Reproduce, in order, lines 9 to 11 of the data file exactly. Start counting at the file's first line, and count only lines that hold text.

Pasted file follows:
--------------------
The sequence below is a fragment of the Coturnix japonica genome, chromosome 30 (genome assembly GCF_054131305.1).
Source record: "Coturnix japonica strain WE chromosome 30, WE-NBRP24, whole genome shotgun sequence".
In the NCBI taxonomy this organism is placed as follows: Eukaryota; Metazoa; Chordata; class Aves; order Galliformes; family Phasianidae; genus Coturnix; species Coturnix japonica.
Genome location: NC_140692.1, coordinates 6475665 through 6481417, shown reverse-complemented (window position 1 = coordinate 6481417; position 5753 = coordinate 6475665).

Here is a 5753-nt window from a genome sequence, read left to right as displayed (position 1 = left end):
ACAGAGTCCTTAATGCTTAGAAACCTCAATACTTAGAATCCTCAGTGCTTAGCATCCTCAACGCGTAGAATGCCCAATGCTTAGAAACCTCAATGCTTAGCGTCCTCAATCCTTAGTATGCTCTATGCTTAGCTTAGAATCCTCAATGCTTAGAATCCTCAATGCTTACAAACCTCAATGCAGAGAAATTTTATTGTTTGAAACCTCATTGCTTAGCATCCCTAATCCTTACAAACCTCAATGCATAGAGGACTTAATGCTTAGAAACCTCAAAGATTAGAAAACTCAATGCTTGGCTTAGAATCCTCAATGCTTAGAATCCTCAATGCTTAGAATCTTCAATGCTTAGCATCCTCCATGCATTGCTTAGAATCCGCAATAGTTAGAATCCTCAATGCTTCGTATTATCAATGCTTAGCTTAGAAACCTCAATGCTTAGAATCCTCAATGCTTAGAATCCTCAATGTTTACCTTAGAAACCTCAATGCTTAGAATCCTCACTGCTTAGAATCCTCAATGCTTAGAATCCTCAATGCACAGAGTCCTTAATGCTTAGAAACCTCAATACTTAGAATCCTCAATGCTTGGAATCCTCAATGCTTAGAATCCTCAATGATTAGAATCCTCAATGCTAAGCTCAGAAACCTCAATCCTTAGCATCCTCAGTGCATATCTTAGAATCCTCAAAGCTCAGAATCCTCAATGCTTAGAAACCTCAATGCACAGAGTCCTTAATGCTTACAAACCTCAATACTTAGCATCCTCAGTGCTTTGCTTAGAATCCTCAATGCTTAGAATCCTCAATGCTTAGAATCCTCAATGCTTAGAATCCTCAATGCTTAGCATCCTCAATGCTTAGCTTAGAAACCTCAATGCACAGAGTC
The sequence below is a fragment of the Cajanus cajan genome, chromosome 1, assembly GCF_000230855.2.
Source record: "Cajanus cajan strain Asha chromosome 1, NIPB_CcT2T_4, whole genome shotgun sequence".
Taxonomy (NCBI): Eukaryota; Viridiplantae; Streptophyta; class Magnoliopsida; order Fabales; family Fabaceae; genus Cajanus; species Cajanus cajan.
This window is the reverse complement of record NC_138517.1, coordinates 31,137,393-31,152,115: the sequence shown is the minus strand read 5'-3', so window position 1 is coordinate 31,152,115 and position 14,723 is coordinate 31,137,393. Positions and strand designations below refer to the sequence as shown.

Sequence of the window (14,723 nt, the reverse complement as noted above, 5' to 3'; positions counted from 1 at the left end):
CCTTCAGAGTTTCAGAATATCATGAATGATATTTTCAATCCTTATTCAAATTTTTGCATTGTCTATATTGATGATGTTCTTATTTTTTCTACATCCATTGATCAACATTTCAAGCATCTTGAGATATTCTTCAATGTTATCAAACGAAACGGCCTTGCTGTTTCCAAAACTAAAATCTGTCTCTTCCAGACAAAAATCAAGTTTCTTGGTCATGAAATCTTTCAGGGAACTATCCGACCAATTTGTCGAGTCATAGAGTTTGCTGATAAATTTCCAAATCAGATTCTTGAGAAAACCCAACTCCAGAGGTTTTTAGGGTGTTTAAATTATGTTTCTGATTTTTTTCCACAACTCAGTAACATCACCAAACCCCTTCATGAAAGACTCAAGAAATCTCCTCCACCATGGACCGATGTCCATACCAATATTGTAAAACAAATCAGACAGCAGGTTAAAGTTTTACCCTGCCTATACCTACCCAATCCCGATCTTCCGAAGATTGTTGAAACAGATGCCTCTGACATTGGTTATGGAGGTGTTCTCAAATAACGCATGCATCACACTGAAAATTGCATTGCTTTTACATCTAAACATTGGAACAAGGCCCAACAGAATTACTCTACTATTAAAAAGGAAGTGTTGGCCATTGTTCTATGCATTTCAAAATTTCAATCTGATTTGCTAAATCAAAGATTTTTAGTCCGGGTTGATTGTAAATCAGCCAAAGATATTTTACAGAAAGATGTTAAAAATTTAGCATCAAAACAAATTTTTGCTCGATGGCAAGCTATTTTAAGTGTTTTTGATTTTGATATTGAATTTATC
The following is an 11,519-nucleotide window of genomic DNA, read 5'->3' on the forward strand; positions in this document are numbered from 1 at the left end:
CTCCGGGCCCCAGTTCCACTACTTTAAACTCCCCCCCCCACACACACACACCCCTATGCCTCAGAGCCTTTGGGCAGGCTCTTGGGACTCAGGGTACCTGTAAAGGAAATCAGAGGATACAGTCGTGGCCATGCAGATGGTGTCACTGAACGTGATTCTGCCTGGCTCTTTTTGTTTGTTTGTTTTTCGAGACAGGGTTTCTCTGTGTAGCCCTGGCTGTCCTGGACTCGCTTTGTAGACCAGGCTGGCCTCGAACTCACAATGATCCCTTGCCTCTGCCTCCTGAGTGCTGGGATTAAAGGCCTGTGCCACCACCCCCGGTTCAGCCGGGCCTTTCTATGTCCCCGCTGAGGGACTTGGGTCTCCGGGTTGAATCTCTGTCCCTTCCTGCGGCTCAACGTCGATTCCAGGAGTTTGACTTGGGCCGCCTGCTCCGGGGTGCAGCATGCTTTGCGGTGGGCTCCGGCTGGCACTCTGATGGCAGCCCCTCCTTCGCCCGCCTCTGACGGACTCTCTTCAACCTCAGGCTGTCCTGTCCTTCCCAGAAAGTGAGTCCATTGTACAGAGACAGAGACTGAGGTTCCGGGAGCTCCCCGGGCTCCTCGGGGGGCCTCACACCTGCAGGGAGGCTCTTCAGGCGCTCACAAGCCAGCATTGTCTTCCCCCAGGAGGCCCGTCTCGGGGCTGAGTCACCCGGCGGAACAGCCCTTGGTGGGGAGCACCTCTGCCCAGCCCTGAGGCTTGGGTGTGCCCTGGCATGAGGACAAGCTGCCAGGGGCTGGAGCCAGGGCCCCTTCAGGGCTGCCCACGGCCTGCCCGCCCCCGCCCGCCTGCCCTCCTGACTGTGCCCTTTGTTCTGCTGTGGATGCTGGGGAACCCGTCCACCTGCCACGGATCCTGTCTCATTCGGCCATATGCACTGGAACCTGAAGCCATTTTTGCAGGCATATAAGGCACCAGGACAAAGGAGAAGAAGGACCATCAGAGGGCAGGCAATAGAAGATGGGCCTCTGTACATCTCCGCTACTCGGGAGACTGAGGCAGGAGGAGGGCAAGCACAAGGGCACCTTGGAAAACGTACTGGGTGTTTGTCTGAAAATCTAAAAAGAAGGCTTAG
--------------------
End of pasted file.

Taxonomy (NCBI): Eukaryota; Viridiplantae; Streptophyta; class Magnoliopsida; order Fabales; family Fabaceae; genus Cajanus; species Cajanus cajan.
This window is the reverse complement of record NC_138517.1, coordinates 31,137,393-31,152,115: the sequence shown is the minus strand read 5'-3', so window position 1 is coordinate 31,152,115 and position 14,723 is coordinate 31,137,393. Positions and strand designations below refer to the sequence as shown.

Sequence of the window (14,723 nt, the reverse complement as noted above, 5' to 3'; positions counted from 1 at the left end):